Our podcast today will be about selling in business and entrepreneurship. We would like to understand the true meaning of selling and be able to do business differently. Errol we are super excited to have you here with us today. Indeed, we are in the presence of greatness. If I may say so, we have experienced first-hand the wonderful stories and the principles behind them and the wealth of knowledge that you have to offer, and we would really like to share this with our audience to be able to give people this gift.
So, without further ado, we'd like to kick off perhaps if you could tell us some of your stories relating to business and sales strategy, how did you get onto this journey first of all?
Errol: Initially my education is from the University of Southern California, where I studied accounting as an undergraduate and then I went to work for Arthur Andersen, a very large accounting firm. And then decided I wanted more education and so I went back to school, and I got my MBA in finance and management, and I worked for them for about seven years and in the last two years I used to wake up in the morning saying to myself something wrong, I'm not happy going to work, I'm not looking forward to doing what I'm doing, I'm not learning, I'm not growing. You got to do something about it.
And one Friday afternoon, after doing a little bit of financial planning for myself. I walked into my boss’s office, and I went adiós and he went what does that mean? I said, you know what it means. It means goodbye. He says, why do you leaving early? I said no, I'm leaving permanently, and his eyes got bigger round and he said what's this all about? And I explained to him that I had posed an existential question to myself. Are you a chief or you a worker? and I came to the conclusion that being a worker wasn't fulfilling. There's nothing wrong with that, by the way, but for me there was no fulfillment. So, he said, what are you going to do? I said I'm going to start my own company. He says, but you have no clients. I said nor did Arthur Andersen when they started. And he laughed. He said, you have some money. I said yeah. I've got about four months of money. He says you think at last. I said no, I don't think, I guarantee it will last. He stood up and shook my hand and said, I wish you the best and out I walked.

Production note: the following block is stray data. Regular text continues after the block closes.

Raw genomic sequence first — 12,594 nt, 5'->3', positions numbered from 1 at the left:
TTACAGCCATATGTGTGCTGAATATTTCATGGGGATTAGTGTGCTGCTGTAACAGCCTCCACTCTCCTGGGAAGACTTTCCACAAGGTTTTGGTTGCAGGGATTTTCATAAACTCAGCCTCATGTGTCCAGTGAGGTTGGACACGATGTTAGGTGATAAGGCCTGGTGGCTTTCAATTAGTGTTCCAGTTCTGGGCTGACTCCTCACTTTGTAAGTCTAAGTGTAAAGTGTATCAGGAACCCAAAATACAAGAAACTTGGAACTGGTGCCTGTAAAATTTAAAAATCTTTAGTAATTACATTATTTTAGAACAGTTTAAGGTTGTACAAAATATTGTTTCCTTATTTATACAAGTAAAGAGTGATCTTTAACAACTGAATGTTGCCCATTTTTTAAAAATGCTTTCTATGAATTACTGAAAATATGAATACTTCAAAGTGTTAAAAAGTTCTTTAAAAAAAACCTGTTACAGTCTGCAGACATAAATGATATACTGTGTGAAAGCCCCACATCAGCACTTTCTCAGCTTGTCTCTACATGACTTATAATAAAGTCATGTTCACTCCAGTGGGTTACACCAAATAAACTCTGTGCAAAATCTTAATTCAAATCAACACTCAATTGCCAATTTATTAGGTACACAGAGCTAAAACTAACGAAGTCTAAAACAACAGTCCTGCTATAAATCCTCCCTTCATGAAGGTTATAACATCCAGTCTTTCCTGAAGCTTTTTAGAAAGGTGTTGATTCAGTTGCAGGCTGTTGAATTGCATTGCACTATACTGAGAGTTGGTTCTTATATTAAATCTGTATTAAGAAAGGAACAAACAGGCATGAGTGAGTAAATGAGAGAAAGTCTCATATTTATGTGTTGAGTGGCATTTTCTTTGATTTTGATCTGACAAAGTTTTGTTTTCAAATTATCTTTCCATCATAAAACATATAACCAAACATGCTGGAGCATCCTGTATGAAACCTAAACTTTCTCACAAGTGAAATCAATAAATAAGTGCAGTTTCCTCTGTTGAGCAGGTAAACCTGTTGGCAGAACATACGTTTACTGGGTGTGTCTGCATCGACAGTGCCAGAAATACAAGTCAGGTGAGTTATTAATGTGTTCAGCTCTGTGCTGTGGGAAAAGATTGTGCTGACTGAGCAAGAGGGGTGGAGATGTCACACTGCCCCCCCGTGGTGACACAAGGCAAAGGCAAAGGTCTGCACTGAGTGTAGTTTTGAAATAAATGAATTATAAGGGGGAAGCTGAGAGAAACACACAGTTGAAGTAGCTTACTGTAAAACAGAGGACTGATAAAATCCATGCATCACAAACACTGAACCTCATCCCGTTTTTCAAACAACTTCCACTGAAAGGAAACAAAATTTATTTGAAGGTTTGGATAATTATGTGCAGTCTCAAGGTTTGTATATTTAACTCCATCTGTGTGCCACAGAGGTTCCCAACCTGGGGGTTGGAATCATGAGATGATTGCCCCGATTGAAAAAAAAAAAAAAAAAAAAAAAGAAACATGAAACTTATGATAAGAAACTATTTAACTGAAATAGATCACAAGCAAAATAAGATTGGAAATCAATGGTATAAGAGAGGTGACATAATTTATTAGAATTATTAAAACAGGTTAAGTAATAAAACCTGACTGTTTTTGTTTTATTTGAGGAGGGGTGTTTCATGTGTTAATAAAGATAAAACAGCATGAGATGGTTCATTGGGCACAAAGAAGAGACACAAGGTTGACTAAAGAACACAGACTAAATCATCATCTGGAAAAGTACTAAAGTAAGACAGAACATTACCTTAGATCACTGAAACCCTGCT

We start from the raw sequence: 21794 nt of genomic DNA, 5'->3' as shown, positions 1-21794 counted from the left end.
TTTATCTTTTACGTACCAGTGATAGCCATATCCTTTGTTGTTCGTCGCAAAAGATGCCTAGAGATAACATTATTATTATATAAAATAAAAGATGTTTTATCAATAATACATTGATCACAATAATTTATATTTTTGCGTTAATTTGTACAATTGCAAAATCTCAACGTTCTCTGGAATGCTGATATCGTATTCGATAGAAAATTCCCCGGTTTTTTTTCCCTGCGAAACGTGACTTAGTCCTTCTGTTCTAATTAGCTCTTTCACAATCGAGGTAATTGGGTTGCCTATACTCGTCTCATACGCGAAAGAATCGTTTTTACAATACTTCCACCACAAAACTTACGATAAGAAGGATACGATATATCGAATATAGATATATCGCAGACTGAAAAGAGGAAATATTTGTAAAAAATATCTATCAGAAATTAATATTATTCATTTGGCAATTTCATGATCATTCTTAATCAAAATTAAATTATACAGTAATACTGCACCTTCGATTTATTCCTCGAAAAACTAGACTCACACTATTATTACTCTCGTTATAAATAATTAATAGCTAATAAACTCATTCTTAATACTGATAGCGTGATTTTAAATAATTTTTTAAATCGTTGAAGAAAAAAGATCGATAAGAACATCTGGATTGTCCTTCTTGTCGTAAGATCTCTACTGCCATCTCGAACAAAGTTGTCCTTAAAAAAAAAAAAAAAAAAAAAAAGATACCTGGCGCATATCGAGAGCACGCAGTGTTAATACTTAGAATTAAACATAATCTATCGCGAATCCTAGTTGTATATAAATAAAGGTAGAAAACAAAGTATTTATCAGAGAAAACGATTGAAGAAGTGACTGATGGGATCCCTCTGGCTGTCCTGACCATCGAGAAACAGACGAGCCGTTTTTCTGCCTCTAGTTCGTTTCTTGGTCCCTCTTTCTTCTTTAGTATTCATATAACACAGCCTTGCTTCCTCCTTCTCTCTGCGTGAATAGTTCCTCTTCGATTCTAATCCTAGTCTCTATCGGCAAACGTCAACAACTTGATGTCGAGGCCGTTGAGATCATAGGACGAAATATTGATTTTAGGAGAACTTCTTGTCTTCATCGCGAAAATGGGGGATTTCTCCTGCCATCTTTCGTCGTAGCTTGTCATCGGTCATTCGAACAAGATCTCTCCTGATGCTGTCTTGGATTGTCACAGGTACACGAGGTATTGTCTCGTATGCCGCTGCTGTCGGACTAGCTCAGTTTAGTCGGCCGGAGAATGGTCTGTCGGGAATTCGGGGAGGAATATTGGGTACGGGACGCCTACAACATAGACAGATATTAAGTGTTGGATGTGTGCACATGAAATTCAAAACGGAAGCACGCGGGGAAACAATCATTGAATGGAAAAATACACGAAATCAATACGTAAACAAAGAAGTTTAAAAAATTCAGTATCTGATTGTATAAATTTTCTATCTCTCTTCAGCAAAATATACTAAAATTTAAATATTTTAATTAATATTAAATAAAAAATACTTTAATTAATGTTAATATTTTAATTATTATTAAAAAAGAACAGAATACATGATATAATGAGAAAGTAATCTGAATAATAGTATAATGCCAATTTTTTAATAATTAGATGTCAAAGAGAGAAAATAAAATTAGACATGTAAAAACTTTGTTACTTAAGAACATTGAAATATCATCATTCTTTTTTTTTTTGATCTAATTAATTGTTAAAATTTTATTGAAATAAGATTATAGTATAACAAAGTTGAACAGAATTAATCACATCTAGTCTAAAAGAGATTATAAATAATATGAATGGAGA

It was a Friday afternoon and I spent Saturday and Sunday going what the hell did you just do? Hahahaha. Monday morning, I went to a place called Century City in Los Angeles where all the big buildings are all corporate and I rented an entire 120 square feet. It was so small I barely had room to change my mind. But I bought a used desk, a used chair. I got a phone. And I put a piece of paper on the door that said, Errol Gerson and company need clients. And days went by, and I started calling my network and letting people know what I was doing and sure enough within a few weeks one or two people had called and said could you do this? Could you do that? can you do income tax? the answer is yes. And then I decided to lubricate the process.